RainerN posted: Why is the system not up to date on myfxbook.com?
Hi Rainer... Yes, I let that slide during our time down south - the publishing machines were not high on my priority list! Anyway, we are back in the frozen north so I've just reconfigured some MyFXBook publisher instances on another box. Still publishing the same two accounts. t.
New Signals Performance (These are the signals implemented September 1, 2010)
Gross New Signals *Performance (Fee Costs Not In):
Sep '10: +3.4% (low risk setting) Oct '10: +19.1% Nov '10: -7.4% Dec '10: -9.2% Jan '11: +7.3%
(Sum of return % as of Jan 31/11 is 13.2% in 5 months or 2.64% / month.)
*These performance numbers are generated from over-all client account performance, and do not match exactly the balance-based performance numbers reported on this system. Client accounts run at varying risk settings which usually increase the returns somewhat. Also, the numbers for Sep - Nov reported above are based on equity performance, not balance performance as we converted to balance-based internal tracking at the beginning of December 2010. See the 'LIVE-B' Volatility Trader account for the MyFXBook balance-based performance figures related to that account -- those performance figures are amplified due to higher risk settings.
Primary Factors Affecting Performance
While it may not appear so from the above numbers, the current signals in use (in particular on GBPUSD which is the bulk of our trading) are working very well and there are no plans at this time to change them. What has been happening with cable over the past half year is that it’s been stuck ranging in a 10 cent channel. If one compares the ranging activity of the past half year on cable to the trending activity of the previous 1.5 years to that, it is immediately apparent that we are in an unusually non-volatile period at the multi-month scale.
What this means for our signals which are tuned to recognize overall trends and trade within them is that they are getting a little “confused” (shall we say) by the ranging channel. We are finding that at each major reversal within the channel that these signals tend to give up a lot of what they gained in the mid-term trending action.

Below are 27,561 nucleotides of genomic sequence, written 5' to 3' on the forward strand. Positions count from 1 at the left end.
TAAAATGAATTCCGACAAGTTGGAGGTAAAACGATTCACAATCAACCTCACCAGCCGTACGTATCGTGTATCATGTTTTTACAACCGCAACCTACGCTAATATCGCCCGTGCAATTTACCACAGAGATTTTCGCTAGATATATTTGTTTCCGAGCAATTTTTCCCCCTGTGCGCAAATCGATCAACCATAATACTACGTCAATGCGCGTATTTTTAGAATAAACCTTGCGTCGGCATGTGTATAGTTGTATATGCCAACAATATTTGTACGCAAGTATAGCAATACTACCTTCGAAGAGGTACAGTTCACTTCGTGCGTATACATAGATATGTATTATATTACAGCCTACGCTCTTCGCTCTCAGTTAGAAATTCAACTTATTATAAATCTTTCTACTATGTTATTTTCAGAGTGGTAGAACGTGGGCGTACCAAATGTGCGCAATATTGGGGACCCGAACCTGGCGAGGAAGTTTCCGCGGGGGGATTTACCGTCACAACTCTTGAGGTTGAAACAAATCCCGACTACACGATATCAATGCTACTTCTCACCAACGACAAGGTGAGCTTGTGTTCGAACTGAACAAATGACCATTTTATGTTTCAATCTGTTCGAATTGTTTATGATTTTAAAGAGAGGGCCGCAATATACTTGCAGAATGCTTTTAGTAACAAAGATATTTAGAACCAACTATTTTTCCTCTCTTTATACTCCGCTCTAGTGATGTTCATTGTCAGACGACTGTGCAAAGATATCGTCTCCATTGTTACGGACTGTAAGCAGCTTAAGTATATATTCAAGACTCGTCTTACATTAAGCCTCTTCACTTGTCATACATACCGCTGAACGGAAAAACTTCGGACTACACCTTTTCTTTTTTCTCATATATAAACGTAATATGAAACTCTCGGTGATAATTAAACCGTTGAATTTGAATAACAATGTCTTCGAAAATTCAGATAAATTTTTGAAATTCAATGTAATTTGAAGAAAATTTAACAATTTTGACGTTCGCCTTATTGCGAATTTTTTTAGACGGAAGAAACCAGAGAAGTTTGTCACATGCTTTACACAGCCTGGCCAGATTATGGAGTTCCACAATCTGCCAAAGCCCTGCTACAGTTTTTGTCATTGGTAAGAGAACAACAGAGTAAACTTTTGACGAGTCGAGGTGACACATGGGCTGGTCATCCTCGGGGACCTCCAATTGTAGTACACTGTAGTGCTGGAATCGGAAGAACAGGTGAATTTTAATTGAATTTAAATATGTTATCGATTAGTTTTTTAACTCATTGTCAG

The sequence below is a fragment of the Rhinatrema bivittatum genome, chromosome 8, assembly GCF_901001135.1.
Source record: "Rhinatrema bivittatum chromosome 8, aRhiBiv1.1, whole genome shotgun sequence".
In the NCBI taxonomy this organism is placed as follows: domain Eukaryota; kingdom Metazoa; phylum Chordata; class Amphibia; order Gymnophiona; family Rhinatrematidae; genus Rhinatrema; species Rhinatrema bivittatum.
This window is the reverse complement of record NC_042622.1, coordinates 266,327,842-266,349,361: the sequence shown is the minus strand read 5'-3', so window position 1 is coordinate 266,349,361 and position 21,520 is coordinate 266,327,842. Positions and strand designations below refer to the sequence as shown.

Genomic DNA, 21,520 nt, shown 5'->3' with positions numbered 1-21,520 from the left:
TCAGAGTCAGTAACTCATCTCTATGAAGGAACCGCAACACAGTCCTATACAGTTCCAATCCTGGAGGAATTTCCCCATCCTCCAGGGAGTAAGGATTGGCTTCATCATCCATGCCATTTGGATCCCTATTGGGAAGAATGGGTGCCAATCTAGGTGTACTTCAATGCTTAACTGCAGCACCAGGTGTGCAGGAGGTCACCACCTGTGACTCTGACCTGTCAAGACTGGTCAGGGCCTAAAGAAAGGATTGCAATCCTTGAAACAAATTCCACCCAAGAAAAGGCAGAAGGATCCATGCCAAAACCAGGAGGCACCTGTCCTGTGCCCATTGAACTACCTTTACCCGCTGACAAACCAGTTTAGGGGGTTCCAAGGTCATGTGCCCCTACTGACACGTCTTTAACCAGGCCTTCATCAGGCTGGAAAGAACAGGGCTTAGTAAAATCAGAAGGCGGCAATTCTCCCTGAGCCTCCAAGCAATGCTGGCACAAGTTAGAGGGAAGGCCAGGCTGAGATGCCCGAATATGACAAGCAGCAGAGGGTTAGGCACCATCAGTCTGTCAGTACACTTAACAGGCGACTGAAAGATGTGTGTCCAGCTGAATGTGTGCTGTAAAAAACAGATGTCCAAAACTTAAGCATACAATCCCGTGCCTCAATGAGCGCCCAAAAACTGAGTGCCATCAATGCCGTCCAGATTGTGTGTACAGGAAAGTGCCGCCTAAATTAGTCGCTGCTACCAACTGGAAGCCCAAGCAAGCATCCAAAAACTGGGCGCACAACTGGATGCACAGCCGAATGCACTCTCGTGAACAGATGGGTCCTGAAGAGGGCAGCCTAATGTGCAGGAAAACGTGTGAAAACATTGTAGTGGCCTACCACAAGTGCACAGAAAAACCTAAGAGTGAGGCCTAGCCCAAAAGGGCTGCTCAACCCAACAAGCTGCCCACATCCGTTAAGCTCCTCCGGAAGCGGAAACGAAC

No matter though. As long as these signals can hold their ground and make some headway overall in these conditions, they will be poised to jump on board and trade in the right direction for extended periods of time when the channel is breached. So the bottom line is that we just need to be patient. Sooner or later when cable returns to something like the previous 3,500 pip range (as opposed to the past half year’s 1,000 pip range) these signals should do extremely well. We see this for example for short durations before we bounce off the channel boundaries – during the mid-channel trends these signals are very powerful, when they hit the channel walls they take a beating. So it appears that the approach to take is simply patience.
HIGH RISK WARNING: Foreign exchange trading carries a high level of risk that may not be suitable for all investors.
Leverage creates additional risk and loss exposure. Before you decide to trade foreign exchange, carefully consider your investment objectives, experience level, and risk tolerance.
You could lose some or all of your initial investment. Do not invest money that you cannot afford to lose. Educate yourself on the risks associated with foreign exchange trading, and seek advice from an independent financial or tax advisor if you have any questions.
Any data and information is provided 'as is' solely for informational purposes, and is not intended for trading purposes or advice.
Past performance is not indicative of future results.